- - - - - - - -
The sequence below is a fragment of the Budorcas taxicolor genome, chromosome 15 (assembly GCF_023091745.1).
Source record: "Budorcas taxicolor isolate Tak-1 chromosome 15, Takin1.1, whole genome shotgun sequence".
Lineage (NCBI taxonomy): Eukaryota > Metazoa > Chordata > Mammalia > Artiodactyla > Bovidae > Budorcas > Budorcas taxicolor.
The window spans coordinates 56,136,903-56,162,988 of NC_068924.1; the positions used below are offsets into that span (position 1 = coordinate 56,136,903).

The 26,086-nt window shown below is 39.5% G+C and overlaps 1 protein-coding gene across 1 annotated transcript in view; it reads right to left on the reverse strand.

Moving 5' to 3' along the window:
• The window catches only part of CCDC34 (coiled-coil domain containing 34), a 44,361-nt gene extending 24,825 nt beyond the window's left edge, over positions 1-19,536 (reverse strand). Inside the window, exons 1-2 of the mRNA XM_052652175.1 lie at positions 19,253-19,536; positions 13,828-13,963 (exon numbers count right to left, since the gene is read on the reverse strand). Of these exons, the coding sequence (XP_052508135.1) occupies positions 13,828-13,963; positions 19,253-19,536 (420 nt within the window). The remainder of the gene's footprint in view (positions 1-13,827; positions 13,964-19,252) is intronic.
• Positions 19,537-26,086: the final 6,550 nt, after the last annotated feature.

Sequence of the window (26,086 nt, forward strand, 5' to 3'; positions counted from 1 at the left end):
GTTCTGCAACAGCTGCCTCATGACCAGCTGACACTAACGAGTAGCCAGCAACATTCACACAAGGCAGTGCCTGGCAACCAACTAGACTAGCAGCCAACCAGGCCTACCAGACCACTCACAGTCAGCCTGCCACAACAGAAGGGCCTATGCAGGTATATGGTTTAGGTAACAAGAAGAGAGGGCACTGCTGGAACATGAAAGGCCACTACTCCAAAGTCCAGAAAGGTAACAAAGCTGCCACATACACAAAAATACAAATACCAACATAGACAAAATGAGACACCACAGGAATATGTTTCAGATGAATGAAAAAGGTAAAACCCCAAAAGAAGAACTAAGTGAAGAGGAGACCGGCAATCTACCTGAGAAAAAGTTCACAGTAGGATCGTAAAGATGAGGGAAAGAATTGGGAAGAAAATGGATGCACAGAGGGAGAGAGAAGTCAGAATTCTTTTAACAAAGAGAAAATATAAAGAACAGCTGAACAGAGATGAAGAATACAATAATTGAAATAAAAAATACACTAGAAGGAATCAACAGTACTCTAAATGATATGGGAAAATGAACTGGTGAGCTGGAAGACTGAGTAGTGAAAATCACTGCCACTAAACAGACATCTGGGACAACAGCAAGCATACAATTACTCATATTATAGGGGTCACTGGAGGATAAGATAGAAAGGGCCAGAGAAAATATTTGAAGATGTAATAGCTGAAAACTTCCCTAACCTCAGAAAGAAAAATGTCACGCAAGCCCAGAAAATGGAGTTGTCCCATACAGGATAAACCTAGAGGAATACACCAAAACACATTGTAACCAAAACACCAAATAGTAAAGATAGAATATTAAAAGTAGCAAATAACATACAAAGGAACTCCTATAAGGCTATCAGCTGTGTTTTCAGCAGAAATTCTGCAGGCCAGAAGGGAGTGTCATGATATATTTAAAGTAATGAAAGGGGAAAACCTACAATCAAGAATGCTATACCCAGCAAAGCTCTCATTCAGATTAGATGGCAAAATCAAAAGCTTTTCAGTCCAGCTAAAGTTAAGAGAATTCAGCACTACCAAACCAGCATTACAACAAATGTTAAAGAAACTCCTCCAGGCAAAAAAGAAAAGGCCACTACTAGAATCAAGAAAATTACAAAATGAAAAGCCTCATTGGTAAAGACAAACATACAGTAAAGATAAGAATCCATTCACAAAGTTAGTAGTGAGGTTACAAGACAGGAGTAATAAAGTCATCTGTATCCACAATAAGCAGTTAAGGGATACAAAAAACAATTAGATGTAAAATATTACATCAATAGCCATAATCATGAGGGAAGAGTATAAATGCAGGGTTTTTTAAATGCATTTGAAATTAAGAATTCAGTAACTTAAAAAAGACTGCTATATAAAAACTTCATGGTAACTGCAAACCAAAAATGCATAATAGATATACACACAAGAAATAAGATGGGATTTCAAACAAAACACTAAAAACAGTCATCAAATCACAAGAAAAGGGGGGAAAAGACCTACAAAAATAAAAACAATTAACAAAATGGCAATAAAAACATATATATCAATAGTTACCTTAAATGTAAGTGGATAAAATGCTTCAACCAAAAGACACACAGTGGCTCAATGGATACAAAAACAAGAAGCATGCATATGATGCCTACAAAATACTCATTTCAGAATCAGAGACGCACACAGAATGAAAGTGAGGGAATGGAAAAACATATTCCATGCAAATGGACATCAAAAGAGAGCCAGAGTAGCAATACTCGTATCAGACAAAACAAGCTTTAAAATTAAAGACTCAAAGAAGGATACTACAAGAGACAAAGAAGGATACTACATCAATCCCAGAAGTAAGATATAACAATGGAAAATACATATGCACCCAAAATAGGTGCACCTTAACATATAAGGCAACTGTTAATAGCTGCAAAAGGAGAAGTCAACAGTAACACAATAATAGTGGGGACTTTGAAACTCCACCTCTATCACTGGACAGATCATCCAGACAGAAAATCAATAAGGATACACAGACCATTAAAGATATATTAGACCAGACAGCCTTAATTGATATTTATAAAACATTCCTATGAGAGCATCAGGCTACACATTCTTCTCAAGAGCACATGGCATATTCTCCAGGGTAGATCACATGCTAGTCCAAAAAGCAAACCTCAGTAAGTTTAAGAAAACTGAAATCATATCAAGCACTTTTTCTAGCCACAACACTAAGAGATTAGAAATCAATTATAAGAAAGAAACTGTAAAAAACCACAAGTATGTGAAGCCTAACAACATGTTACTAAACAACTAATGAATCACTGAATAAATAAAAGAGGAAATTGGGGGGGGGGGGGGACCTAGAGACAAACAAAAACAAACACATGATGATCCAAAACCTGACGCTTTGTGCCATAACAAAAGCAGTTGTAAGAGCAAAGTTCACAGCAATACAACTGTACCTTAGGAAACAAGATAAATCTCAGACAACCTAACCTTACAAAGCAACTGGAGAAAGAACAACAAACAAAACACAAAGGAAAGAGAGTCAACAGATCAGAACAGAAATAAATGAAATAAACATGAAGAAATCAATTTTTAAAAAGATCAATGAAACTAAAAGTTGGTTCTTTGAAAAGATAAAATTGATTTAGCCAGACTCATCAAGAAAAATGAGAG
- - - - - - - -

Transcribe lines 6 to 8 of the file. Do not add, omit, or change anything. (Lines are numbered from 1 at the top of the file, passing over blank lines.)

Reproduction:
Moving 5' to 3' along the window:
• The window catches only part of CCDC34 (coiled-coil domain containing 34), a 44,361-nt gene extending 24,825 nt beyond the window's left edge, over positions 1-19,536 (reverse strand). Inside the window, exons 1-2 of the mRNA XM_052652175.1 lie at positions 19,253-19,536; positions 13,828-13,963 (exon numbers count right to left, since the gene is read on the reverse strand). Of these exons, the coding sequence (XP_052508135.1) occupies positions 13,828-13,963; positions 19,253-19,536 (420 nt within the window). The remainder of the gene's footprint in view (positions 1-13,827; positions 13,964-19,252) is intronic.
• Positions 19,537-26,086: the final 6,550 nt, after the last annotated feature.